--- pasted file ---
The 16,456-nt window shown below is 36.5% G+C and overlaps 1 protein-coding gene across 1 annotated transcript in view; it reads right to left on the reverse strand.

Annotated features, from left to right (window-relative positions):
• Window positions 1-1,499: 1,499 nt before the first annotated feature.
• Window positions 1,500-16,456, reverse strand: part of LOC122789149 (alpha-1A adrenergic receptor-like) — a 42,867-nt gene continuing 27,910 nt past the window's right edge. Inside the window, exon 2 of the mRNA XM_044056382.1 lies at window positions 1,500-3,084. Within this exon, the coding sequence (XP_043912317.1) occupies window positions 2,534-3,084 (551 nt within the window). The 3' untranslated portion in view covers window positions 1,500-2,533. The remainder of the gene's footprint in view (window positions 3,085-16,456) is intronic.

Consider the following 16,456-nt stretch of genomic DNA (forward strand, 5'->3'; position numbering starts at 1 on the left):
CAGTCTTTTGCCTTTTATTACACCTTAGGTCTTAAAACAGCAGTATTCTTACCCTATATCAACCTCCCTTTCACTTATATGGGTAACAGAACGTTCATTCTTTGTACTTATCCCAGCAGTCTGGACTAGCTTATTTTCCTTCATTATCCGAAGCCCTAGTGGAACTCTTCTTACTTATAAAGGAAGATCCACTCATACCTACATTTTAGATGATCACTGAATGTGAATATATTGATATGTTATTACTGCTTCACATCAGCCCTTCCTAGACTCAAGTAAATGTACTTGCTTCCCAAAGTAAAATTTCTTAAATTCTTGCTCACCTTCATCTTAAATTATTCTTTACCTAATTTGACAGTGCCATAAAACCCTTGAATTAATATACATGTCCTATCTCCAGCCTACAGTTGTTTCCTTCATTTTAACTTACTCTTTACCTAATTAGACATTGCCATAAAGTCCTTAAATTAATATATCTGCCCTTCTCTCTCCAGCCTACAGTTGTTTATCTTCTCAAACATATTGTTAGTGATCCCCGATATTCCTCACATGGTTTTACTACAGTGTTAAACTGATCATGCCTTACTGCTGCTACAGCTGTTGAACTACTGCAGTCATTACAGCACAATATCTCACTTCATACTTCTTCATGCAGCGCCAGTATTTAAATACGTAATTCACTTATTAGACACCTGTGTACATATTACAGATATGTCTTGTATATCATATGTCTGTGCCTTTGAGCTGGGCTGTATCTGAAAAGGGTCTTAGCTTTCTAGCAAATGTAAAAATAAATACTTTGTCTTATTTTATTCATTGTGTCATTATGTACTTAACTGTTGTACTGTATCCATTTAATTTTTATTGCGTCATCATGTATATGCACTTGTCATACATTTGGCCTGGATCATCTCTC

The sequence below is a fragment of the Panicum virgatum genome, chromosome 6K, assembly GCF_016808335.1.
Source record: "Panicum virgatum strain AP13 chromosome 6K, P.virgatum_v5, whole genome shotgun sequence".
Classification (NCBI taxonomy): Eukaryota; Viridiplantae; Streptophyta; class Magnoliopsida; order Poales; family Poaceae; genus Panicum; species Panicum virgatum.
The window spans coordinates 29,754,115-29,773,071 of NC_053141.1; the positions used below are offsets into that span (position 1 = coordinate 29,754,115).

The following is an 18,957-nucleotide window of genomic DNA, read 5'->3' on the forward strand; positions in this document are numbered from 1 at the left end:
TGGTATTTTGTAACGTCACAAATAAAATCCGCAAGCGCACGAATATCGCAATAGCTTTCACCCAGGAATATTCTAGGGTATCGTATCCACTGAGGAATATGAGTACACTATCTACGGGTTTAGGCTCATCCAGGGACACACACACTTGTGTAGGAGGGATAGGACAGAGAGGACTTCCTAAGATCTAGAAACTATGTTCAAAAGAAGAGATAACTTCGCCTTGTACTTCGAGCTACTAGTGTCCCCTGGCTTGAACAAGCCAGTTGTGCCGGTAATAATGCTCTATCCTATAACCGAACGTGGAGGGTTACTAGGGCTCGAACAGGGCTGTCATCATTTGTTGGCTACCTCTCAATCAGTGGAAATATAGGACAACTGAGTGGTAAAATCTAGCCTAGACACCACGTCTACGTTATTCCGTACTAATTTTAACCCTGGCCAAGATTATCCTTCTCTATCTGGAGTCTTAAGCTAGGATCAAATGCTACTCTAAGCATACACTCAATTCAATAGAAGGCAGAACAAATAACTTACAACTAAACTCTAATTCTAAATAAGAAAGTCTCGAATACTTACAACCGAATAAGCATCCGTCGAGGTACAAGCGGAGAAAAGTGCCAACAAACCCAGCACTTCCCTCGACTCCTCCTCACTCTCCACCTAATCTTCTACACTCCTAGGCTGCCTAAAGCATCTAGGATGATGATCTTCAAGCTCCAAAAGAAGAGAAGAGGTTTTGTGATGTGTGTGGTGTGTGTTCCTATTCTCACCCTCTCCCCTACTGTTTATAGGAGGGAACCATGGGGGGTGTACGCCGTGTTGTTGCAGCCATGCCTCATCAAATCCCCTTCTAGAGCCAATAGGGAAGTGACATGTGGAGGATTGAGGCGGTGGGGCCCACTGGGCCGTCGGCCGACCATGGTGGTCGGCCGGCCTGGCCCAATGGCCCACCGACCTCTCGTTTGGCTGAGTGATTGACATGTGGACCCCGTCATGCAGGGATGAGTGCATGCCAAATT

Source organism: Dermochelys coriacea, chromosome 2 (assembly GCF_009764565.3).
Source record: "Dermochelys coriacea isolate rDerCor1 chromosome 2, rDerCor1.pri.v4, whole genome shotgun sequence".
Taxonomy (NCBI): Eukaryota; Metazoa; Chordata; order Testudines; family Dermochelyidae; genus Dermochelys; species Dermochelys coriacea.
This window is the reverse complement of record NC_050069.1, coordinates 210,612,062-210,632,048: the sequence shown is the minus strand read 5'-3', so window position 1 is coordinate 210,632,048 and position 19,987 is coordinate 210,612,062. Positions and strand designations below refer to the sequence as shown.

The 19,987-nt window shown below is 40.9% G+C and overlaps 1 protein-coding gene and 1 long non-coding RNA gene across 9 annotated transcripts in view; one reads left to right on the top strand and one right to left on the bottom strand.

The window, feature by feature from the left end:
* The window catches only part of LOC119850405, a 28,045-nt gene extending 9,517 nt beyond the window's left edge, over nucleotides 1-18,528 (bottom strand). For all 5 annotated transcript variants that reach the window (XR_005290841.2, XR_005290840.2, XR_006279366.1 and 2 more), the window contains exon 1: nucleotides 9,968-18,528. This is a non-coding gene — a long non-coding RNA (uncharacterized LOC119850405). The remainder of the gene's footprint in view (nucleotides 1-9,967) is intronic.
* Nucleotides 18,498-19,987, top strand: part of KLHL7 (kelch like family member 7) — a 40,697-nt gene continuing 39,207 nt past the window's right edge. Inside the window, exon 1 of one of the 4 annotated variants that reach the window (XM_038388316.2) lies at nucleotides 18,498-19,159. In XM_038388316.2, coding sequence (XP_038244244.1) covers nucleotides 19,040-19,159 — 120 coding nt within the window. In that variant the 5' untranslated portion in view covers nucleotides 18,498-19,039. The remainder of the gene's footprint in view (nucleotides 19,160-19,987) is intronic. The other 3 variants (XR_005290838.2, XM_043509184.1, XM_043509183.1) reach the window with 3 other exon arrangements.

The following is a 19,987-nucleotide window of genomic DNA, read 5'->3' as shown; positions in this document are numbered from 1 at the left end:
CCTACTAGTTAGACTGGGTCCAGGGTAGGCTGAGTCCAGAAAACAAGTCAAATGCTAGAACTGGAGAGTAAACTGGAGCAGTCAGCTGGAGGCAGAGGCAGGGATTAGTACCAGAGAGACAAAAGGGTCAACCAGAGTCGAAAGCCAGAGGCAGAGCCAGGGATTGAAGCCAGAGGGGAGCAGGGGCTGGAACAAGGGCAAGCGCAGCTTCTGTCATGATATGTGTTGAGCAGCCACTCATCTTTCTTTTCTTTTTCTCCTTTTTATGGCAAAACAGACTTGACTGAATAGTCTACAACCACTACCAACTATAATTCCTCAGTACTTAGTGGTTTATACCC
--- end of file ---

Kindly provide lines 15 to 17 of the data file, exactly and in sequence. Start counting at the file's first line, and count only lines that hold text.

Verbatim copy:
Taxonomy (NCBI): Eukaryota; Metazoa; Chordata; order Testudines; family Dermochelyidae; genus Dermochelys; species Dermochelys coriacea.
This window is the reverse complement of record NC_050069.1, coordinates 210,612,062-210,632,048: the sequence shown is the minus strand read 5'-3', so window position 1 is coordinate 210,632,048 and position 19,987 is coordinate 210,612,062. Positions and strand designations below refer to the sequence as shown.

The 19,987-nt window shown below is 40.9% G+C and overlaps 1 protein-coding gene and 1 long non-coding RNA gene across 9 annotated transcripts in view; one reads left to right on the top strand and one right to left on the bottom strand.